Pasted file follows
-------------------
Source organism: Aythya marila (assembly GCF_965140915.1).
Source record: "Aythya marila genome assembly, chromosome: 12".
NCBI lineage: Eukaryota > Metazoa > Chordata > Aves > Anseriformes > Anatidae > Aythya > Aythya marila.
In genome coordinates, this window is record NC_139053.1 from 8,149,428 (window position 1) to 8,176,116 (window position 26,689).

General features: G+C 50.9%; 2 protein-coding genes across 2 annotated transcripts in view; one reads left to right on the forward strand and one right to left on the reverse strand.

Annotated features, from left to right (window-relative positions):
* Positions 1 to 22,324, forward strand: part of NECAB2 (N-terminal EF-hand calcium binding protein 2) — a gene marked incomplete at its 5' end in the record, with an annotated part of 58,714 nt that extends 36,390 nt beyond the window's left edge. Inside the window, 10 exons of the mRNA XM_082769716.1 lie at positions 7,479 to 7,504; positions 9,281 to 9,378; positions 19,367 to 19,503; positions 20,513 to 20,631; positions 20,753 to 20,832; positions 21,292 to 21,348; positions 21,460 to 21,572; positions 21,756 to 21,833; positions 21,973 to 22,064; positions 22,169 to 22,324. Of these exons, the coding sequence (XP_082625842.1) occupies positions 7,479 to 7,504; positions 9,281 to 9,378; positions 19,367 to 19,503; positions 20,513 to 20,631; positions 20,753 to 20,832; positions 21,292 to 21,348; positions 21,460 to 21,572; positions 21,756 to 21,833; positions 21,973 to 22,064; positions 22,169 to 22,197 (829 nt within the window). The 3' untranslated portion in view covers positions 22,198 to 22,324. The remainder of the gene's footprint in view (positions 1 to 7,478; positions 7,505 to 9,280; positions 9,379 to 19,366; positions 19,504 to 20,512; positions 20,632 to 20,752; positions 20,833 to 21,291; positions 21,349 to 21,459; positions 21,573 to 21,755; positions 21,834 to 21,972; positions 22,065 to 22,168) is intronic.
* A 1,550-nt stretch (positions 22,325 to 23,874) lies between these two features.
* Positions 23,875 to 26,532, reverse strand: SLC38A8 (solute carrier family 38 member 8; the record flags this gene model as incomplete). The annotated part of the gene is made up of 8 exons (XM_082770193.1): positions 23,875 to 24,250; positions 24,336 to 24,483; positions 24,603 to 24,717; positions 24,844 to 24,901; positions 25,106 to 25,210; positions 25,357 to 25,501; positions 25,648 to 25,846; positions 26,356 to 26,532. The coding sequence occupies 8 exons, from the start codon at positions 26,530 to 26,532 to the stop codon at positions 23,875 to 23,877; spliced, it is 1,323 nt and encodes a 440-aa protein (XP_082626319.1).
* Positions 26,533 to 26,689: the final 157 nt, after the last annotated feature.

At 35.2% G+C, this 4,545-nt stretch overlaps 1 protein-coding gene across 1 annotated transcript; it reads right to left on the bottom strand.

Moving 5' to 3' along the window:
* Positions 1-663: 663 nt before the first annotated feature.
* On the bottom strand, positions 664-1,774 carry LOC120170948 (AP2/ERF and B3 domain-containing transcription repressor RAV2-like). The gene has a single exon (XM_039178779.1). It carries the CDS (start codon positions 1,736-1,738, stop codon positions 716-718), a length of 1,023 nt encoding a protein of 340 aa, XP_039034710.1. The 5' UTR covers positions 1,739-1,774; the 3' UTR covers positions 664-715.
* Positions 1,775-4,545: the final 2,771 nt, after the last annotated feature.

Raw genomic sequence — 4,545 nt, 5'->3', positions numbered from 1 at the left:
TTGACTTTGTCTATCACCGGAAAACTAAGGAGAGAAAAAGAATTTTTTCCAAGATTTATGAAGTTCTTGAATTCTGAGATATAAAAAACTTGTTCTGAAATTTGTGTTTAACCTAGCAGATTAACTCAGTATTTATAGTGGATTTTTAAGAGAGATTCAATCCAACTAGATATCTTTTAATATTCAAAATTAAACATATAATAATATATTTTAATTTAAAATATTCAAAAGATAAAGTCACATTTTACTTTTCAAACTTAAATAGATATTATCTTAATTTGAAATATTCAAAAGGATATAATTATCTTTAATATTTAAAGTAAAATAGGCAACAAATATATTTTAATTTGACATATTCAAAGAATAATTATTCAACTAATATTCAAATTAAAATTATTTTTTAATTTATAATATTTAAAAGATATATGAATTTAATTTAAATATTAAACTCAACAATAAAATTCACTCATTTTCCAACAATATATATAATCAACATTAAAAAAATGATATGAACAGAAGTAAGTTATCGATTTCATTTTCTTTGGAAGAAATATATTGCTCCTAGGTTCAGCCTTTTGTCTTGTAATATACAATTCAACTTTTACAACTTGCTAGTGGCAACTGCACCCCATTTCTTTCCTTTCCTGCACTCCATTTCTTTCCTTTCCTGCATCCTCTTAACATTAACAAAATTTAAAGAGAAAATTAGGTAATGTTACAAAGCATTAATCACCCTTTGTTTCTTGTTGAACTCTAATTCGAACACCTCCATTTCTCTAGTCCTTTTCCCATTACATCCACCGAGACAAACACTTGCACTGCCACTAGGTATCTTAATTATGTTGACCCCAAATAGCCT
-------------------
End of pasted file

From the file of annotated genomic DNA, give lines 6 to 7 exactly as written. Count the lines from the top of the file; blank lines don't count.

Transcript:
Annotated features, from left to right (window-relative positions):
* Positions 1 to 22,324, forward strand: part of NECAB2 (N-terminal EF-hand calcium binding protein 2) — a gene marked incomplete at its 5' end in the record, with an annotated part of 58,714 nt that extends 36,390 nt beyond the window's left edge. Inside the window, 10 exons of the mRNA XM_082769716.1 lie at positions 7,479 to 7,504; positions 9,281 to 9,378; positions 19,367 to 19,503; positions 20,513 to 20,631; positions 20,753 to 20,832; positions 21,292 to 21,348; positions 21,460 to 21,572; positions 21,756 to 21,833; positions 21,973 to 22,064; positions 22,169 to 22,324. Of these exons, the coding sequence (XP_082625842.1) occupies positions 7,479 to 7,504; positions 9,281 to 9,378; positions 19,367 to 19,503; positions 20,513 to 20,631; positions 20,753 to 20,832; positions 21,292 to 21,348; positions 21,460 to 21,572; positions 21,756 to 21,833; positions 21,973 to 22,064; positions 22,169 to 22,197 (829 nt within the window). The 3' untranslated portion in view covers positions 22,198 to 22,324. The remainder of the gene's footprint in view (positions 1 to 7,478; positions 7,505 to 9,280; positions 9,379 to 19,366; positions 19,504 to 20,512; positions 20,632 to 20,752; positions 20,833 to 21,291; positions 21,349 to 21,459; positions 21,573 to 21,755; positions 21,834 to 21,972; positions 22,065 to 22,168) is intronic.